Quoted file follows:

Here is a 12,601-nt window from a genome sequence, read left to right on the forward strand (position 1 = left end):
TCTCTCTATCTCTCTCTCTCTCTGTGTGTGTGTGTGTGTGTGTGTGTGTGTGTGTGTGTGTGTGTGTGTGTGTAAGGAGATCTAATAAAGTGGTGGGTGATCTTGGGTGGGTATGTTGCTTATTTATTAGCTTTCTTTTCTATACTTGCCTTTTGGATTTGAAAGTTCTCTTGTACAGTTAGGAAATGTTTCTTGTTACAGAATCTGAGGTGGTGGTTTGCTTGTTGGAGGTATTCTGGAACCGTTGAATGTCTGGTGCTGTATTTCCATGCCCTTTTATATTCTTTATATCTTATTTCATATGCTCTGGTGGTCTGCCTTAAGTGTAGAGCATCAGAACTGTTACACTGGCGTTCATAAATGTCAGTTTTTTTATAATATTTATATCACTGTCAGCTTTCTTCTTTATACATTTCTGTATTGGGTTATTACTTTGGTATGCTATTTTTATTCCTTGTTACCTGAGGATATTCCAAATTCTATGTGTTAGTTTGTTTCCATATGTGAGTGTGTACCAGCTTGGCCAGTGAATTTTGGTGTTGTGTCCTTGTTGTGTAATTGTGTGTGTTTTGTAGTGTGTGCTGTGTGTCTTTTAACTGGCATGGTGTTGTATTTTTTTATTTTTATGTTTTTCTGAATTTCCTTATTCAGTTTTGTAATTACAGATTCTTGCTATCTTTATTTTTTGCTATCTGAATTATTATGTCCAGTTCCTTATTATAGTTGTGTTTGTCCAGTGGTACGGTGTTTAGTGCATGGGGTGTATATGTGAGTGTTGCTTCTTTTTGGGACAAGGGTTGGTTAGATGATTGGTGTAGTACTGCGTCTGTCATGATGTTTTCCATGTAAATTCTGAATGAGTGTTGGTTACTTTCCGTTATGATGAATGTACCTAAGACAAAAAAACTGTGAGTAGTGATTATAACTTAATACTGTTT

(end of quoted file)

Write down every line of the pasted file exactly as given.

Here is a 12,601-nt window from a genome sequence, read left to right on the forward strand (position 1 = left end):
TCTCTCTATCTCTCTCTCTCTCTGTGTGTGTGTGTGTGTGTGTGTGTGTGTGTGTGTGTGTGTGTGTGTGTGTAAGGAGATCTAATAAAGTGGTGGGTGATCTTGGGTGGGTATGTTGCTTATTTATTAGCTTTCTTTTCTATACTTGCCTTTTGGATTTGAAAGTTCTCTTGTACAGTTAGGAAATGTTTCTTGTTACAGAATCTGAGGTGGTGGTTTGCTTGTTGGAGGTATTCTGGAACCGTTGAATGTCTGGTGCTGTATTTCCATGCCCTTTTATATTCTTTATATCTTATTTCATATGCTCTGGTGGTCTGCCTTAAGTGTAGAGCATCAGAACTGTTACACTGGCGTTCATAAATGTCAGTTTTTTTATAATATTTATATCACTGTCAGCTTTCTTCTTTATACATTTCTGTATTGGGTTATTACTTTGGTATGCTATTTTTATTCCTTGTTACCTGAGGATATTCCAAATTCTATGTGTTAGTTTGTTTCCATATGTGAGTGTGTACCAGCTTGGCCAGTGAATTTTGGTGTTGTGTCCTTGTTGTGTAATTGTGTGTGTTTTGTAGTGTGTGCTGTGTGTCTTTTAACTGGCATGGTGTTGTATTTTTTTATTTTTATGTTTTTCTGAATTTCCTTATTCAGTTTTGTAATTACAGATTCTTGCTATCTTTATTTTTTGCTATCTGAATTATTATGTCCAGTTCCTTATTATAGTTGTGTTTGTCCAGTGGTACGGTGTTTAGTGCATGGGGTGTATATGTGAGTGTTGCTTCTTTTTGGGACAAGGGTTGGTTAGATGATTGGTGTAGTACTGCGTCTGTCATGATGTTTTCCATGTAAATTCTGAATGAGTGTTGGTTACTTTCCGTTATGATGAATGTACCTAAGACAAAAAAACTGTGAGTAGTGATTATAACTTAATACTGTTT